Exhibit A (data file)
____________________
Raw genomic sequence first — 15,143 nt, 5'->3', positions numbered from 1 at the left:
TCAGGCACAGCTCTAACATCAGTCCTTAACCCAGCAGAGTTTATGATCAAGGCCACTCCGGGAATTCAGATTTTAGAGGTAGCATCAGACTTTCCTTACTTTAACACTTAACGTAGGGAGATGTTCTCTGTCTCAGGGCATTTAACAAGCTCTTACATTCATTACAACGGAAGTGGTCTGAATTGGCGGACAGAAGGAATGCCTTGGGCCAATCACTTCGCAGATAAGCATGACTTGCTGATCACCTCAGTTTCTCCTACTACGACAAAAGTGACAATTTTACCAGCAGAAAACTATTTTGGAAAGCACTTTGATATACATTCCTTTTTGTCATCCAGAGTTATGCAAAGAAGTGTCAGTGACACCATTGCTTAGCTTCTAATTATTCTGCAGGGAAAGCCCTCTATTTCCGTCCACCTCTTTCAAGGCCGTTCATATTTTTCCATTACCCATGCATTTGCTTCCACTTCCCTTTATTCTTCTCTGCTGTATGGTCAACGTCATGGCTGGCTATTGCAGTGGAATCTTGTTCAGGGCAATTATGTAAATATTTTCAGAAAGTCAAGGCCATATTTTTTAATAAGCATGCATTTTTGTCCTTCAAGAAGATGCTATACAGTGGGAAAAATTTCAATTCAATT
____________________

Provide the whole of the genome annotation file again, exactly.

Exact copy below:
Raw genomic sequence first — 15,143 nt, 5'->3', positions numbered from 1 at the left:
TCAGGCACAGCTCTAACATCAGTCCTTAACCCAGCAGAGTTTATGATCAAGGCCACTCCGGGAATTCAGATTTTAGAGGTAGCATCAGACTTTCCTTACTTTAACACTTAACGTAGGGAGATGTTCTCTGTCTCAGGGCATTTAACAAGCTCTTACATTCATTACAACGGAAGTGGTCTGAATTGGCGGACAGAAGGAATGCCTTGGGCCAATCACTTCGCAGATAAGCATGACTTGCTGATCACCTCAGTTTCTCCTACTACGACAAAAGTGACAATTTTACCAGCAGAAAACTATTTTGGAAAGCACTTTGATATACATTCCTTTTTGTCATCCAGAGTTATGCAAAGAAGTGTCAGTGACACCATTGCTTAGCTTCTAATTATTCTGCAGGGAAAGCCCTCTATTTCCGTCCACCTCTTTCAAGGCCGTTCATATTTTTCCATTACCCATGCATTTGCTTCCACTTCCCTTTATTCTTCTCTGCTGTATGGTCAACGTCATGGCTGGCTATTGCAGTGGAATCTTGTTCAGGGCAATTATGTAAATATTTTCAGAAAGTCAAGGCCATATTTTTTAATAAGCATGCATTTTTGTCCTTCAAGAAGATGCTATACAGTGGGAAAAATTTCAATTCAATT